+0  
 
0
164
4
avatar

How would I graph this​

\(f(x)=\sqrt[2]{x+1}-2\)

Guest Jan 18, 2018

Best Answer 

 #4
avatar+92885 
+2

Mmm Lets see.

 

\(f(x)=\sqrt[2]{x+1}-2\)

 

this is just

\(f(x)=\sqrt[2]{x+1}\)      dropped 2 units

 

so I will look at this one:

\(y=\sqrt[2]{x+1}\\ \qquad \text{I first note that }y\ge0\qquad and \qquad x\ge-1\\ y^2=x+1\\ x=y^2-1\\ \text{This is a sideways parabola. It will open up on the positive side }.\\ \text{The parent function for this one is }x=y^2\\ \text{The -1 means that it is moved 1 unit to the left }\)

 

SO what do we have - we have to go backwards now:

Graph  \(x=y^2\)  which is a sideways parabola with vertex (0,0)

Now move it 1 unit to the left.

Now only include the bits where \( x\ge-1 \quad  and  \quad y\ge0\)

NOTE: This is now the same as  \(y=\sqrt{x+1}\)

Now drop it two units

and then you should have it.       \(y=\sqrt{x+1}-2\)

 

I will show you how this graph grows from the parent (or is that grandparent) function:

 

 

Here is how the graph is built up.

You can play withh this, if you press the coloured circles on the left your graph will diappear or reappear, so you can see how I built the graph :)

 

https://www.desmos.com/calculator/0fgnsho6gv

 

 

 

this is just the pic to make the post pretty, but you should to to the linked site :)

 

Melody  Jan 18, 2018
 #1
avatar+87569 
+1

This is the square root graph   shifted to the  left by 1 unit and down 2 units

 

See  both here : 

 

https://www.desmos.com/calculator/c2df9wir6j

 

 

cool cool cool

CPhill  Jan 18, 2018
 #2
avatar
+1

I was wondering how you would graph this by hand

Guest Jan 18, 2018
 #3
avatar+87569 
+2

Ok....let's pick some points  and put them into the function to get y.....

 

To save time.... i'm going to pick some points for x  and have WolframAlpha  generate the associated y values

 

You can plot these for yourself to get a rough idea of the graph 

 

sqrt(x + 1) - 2 where

 

x = {-1, -0.5, 0, 0.5, 1, 1.5, 2, 2.5, 3}

 

y  =  {-2, -1.29289, -1, -0.775255, sqrt(2) - 2, -0.418861, sqrt(3) - 2, -0.129171, 0}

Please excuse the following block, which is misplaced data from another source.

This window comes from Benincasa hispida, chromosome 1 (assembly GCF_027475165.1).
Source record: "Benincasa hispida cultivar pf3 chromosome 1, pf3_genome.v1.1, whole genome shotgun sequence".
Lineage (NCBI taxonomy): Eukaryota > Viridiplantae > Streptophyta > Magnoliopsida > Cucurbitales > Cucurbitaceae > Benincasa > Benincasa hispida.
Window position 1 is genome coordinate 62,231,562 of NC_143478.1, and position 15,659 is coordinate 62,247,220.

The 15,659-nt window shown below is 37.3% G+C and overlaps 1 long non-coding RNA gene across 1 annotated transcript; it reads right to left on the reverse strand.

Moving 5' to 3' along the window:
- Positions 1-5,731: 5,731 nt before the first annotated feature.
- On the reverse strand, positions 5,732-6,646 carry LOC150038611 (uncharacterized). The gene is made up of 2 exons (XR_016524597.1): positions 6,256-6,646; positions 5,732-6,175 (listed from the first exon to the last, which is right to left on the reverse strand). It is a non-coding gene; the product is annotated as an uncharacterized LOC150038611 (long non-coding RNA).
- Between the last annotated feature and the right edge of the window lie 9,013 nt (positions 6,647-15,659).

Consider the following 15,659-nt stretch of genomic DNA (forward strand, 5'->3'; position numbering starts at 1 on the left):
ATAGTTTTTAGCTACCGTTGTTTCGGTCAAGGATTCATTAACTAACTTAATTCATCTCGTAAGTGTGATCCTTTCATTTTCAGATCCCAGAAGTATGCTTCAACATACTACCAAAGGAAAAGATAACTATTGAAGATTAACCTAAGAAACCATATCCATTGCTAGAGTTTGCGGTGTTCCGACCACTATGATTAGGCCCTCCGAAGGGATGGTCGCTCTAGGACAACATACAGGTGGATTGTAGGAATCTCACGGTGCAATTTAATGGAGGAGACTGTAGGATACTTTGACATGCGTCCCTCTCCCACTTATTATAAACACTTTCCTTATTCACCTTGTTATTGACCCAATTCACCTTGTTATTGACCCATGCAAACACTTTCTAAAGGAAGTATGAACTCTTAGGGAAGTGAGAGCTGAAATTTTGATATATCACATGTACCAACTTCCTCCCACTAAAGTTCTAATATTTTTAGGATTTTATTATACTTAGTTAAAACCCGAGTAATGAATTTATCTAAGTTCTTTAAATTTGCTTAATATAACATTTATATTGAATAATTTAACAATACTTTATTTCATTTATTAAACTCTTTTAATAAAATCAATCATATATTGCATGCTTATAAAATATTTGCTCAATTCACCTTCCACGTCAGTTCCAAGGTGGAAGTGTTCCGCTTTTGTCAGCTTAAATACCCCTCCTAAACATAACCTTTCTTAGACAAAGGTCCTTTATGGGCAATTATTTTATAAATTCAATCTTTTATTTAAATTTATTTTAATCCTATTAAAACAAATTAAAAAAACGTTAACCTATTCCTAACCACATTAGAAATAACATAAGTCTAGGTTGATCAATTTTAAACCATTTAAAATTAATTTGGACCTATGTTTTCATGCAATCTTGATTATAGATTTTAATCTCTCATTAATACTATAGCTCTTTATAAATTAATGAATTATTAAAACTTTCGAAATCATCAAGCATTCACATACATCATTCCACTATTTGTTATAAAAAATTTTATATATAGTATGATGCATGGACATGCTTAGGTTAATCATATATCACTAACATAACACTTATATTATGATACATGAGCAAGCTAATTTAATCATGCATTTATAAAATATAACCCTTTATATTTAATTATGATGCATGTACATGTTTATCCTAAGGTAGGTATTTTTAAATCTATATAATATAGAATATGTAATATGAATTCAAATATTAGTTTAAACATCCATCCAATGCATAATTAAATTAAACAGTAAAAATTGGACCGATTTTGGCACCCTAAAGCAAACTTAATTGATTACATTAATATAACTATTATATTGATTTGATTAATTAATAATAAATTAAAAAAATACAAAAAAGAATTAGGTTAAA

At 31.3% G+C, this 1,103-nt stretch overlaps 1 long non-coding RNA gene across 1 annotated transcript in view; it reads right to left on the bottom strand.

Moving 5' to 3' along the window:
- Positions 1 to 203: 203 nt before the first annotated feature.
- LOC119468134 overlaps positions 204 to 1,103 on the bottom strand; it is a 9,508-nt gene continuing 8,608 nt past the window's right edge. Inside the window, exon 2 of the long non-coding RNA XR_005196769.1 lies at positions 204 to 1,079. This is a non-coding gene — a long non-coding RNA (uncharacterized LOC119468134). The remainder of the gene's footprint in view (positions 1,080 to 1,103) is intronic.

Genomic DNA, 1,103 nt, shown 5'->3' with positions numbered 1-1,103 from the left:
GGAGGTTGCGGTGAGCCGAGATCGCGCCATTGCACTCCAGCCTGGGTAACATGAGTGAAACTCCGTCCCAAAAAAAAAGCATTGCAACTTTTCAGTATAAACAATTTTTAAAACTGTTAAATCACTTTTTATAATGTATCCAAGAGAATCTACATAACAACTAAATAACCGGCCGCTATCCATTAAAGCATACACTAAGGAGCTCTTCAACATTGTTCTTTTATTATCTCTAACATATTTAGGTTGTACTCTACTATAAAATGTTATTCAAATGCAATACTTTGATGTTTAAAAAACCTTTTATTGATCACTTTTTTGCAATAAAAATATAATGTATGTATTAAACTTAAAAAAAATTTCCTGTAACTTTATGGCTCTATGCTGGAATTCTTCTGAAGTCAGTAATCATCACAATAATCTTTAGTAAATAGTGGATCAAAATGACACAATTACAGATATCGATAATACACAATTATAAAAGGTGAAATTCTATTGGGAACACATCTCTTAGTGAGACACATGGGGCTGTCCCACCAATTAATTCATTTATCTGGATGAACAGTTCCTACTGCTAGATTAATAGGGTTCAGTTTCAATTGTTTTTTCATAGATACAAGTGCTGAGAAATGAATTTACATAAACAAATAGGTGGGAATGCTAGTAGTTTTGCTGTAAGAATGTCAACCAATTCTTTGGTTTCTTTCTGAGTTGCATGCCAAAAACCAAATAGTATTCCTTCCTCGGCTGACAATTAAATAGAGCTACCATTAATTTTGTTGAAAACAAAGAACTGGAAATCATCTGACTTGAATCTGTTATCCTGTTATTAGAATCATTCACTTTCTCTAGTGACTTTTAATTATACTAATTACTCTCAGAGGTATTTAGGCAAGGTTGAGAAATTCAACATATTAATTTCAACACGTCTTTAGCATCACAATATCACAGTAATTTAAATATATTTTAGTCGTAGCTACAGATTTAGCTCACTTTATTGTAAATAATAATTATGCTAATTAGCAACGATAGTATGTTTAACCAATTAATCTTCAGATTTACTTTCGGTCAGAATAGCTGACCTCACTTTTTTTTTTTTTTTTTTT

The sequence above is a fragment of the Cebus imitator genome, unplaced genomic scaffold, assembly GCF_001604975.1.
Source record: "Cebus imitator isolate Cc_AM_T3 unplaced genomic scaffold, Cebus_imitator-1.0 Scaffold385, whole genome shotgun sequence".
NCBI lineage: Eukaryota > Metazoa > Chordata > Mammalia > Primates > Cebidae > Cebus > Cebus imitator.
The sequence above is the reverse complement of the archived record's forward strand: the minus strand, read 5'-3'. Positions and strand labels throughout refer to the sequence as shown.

cool cool cool

CPhill  Jan 18, 2018
 #4
avatar+92885 
+2
Best Answer

Mmm Lets see.

 

\(f(x)=\sqrt[2]{x+1}-2\)

 

this is just

\(f(x)=\sqrt[2]{x+1}\)      dropped 2 units

 

so I will look at this one:

\(y=\sqrt[2]{x+1}\\ \qquad \text{I first note that }y\ge0\qquad and \qquad x\ge-1\\ y^2=x+1\\ x=y^2-1\\ \text{This is a sideways parabola. It will open up on the positive side }.\\ \text{The parent function for this one is }x=y^2\\ \text{The -1 means that it is moved 1 unit to the left }\)

 

SO what do we have - we have to go backwards now:

Graph  \(x=y^2\)  which is a sideways parabola with vertex (0,0)

Now move it 1 unit to the left.

Now only include the bits where \( x\ge-1 \quad  and  \quad y\ge0\)

NOTE: This is now the same as  \(y=\sqrt{x+1}\)

Now drop it two units

and then you should have it.       \(y=\sqrt{x+1}-2\)

 

I will show you how this graph grows from the parent (or is that grandparent) function:

 

 

Here is how the graph is built up.

You can play withh this, if you press the coloured circles on the left your graph will diappear or reappear, so you can see how I built the graph :)

 

https://www.desmos.com/calculator/0fgnsho6gv

 

 

 

this is just the pic to make the post pretty, but you should to to the linked site :)

 

Melody  Jan 18, 2018

17 Online Users

New Privacy Policy

We use cookies to personalise content and advertisements and to analyse access to our website. Furthermore, our partners for online advertising receive information about your use of our website.
For more information: our cookie policy and privacy policy.